Concern for journalists’ safety grows in Argentina after primary elections and crackdown in Jujuy

Argentina is going through a political situation of total uncertainty. After ultra-conservative economist Javier Milei received the most votes in Argentina’s presidential primary, positioning him as the favorite for the general elections, the National Academy of Journalism (ANP, by its Spanish acronym) issued a statement condemning Milei’s recent verbal attacks on journalism.

"In most cases, Milei alluded in slanderous terms to journalism, without identifying anyone, which makes his offenses even more unfair," according to the ANP statement, signed by the president of the institution, Joaquín Morales Solá, and by the secretary, Silvia Naishtat. "In other cases, Milei's followers chanted, in front of the candidate, offensive refrains against journalists using names and surnames, and with proven false accusations."

man with glasses, coat and tie, speaks at a lectern

Javier Milei in his campaign closing speech after primary elections in Argentina. (Youtube screenshot)

In his campaign closing speech, the presidential candidate referred to journalists as "roñosos [scabby]", a term associated with dirty and deteriorated things. On the same day, while Milei was voting at the National Technological University, the Tv Pública team that was covering the event was attacked. Journalist Gabriela Radice denounced on the spot that a group of people took away her microphone and began to attack her: "We are describing what’s happening. Someone has taken away my microphone, this is disrespectful, violent, it’s not the best way to work."

The ANP's communiqué exhorts the presidential candidates to "preserve a climate of democratic tolerance in public life, and to respect the duty of journalism to inform and its right to express diverse opinions."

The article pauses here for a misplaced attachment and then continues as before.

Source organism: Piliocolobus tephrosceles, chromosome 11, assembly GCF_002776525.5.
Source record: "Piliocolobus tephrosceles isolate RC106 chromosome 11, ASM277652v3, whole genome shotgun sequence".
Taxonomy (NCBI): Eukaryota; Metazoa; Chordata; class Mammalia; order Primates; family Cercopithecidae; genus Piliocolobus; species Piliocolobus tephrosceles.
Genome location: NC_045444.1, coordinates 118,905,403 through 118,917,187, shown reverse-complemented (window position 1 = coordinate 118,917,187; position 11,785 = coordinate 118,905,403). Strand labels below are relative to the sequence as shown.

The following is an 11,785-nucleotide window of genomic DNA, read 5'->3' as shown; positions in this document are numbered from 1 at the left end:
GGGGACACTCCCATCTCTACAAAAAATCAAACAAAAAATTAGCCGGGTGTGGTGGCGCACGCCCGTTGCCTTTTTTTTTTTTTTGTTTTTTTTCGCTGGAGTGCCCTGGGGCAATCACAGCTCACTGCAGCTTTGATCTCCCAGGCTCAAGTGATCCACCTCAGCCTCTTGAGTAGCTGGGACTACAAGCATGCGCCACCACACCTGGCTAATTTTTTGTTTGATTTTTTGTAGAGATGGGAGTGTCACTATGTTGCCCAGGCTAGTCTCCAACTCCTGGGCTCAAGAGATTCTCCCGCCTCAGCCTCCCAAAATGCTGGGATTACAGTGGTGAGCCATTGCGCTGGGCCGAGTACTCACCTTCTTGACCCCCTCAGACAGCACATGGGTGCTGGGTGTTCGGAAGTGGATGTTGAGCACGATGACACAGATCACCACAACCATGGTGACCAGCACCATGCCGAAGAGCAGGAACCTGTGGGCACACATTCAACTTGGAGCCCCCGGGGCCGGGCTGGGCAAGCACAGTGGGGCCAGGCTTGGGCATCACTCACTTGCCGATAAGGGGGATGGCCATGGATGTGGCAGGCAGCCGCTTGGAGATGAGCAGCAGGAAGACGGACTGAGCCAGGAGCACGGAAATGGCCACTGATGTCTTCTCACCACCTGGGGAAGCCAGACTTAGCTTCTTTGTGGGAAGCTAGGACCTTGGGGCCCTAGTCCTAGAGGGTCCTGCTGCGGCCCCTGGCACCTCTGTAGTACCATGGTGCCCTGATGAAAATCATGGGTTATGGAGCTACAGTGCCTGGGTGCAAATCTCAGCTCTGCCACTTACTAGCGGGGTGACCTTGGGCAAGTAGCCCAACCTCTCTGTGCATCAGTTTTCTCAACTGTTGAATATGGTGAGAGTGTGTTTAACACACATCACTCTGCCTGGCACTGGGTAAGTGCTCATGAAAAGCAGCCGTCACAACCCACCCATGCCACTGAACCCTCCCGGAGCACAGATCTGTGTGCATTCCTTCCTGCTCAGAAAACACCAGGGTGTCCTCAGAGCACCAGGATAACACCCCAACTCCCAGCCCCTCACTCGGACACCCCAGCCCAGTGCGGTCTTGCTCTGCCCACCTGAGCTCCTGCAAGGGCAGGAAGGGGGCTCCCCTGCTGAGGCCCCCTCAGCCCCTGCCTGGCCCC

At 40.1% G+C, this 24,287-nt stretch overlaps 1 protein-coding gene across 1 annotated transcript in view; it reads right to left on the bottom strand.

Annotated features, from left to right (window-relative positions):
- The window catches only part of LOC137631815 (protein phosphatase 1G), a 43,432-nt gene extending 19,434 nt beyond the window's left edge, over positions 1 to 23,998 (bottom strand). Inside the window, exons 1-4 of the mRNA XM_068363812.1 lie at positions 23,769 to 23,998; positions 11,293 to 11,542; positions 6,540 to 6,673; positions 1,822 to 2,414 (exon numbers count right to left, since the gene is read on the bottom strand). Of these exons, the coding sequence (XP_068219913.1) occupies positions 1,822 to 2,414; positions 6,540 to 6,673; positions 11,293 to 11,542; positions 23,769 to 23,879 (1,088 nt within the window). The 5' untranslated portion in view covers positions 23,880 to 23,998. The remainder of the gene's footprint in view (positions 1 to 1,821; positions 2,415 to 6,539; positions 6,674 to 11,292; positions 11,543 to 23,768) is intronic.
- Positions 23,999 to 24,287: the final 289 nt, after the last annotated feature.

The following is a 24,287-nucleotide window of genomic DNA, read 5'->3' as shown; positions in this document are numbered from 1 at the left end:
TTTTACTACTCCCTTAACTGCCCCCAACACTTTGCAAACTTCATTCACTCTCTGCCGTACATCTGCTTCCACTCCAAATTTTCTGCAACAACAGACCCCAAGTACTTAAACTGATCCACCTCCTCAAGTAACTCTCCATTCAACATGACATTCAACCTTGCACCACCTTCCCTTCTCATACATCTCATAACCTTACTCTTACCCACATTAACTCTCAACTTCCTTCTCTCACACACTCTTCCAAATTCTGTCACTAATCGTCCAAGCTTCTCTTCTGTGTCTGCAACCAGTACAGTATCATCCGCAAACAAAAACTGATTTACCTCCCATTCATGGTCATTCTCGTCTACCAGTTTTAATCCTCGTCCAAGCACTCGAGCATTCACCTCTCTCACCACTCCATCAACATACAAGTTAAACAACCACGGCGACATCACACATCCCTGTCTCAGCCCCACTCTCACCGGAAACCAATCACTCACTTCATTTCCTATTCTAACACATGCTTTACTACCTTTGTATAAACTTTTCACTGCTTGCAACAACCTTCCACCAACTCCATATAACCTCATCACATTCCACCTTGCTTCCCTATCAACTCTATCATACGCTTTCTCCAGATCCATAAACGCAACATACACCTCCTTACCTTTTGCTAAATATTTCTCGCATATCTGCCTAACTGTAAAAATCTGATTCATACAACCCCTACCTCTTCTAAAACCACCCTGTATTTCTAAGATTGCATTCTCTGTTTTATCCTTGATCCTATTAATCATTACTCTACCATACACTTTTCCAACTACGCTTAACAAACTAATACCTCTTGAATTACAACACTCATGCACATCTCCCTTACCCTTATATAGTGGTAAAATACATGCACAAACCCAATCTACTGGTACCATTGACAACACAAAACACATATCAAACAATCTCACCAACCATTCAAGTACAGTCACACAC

Milei, 52, is the leader of the La Libertad Avanza party, and defines himself as a "libertarian." In the primary elections, he surpassed in votes the two political forces that have governed Argentina during the last two decades, the parties Juntos por el Cambio (led by former President Mauricio Macri) and Unión por la Patria (of the ruling Peronist-Kirchnerist coalition). Thus, he positioned himself as the favorite for the general presidential elections of October 2023. The candidate has been identified with proposals such as the dollarization of the economy, privatization of state-owned public companies, opposition to the legalization of abortion, among others.

In 2022, the Association of Argentine Journalistic Entities (ADEPA) accused Milei, who is also a national congressman, of "judicial persecution." The libertarian candidate took five journalists to court, accusing them of damaging his reputation and demanded his "right to reply," according to the national news outlet Clarín. Milei sought one million Argentine pesos from each of the journalists — Pablo Duggan, Fabián Doman, Paulo Vilouta, Débora Plager and Martín Candalaft —, who in their respective programs labeled Milei’s statements as "fascist," "Nazis," and "Hitlerian."

The Freedom of Expression  + Democracy Foundation LED described the allegations as an "intimidation attempt aimed at reining in criticism or silencing any questioning and dissent of his work as a congressman or on the expression of his ideas as a political leader."

In its press release, ADEPA not only singled Melei out, but also expressed concern for the "growing intolerance toward the press." It included statements made by the current president, Alberto Fernández, who accused the media of "intoxicating people's heads." In the annual report "Limitations to the Exercise of Freedom of Expression - Argentina 2022," the LED Foundation highlighted that the confrontation between the government and the press, and the use of the courts as a tool for direct or indirect censorship, are the main obstacles in the country for the free practice of journalism.

The LED Foundation emphasized lawmakers’ use of concepts such as "fake news," "lawfare" and "hate speech" to "discredit journalists." Journalist Diego Rojas — who writes regularly for Infobae and lives in Buenos Aires — told LatAm Journalism Review (LJR) that it is "uncertain what will happen if Milei wins the general elections, as well as all the actions his presidency could develop." If he is elected, Milei said, he will eliminate official advertising in the media. The ANP has already condemned this possible action.  

Independent, Indigenous and community journalists

In 2022, there were 182 cases that constituted acts of direct or indirect censorship, and that limited the exercise of freedom of expression in Argentina, according to data from the LED Foundation. Camila Parodi, a feminist journalist, cultural anthropologist and member of the editorial collective Marcha, said freedom of expression is especially problematic for journalists covering or working from social and geographic periferies.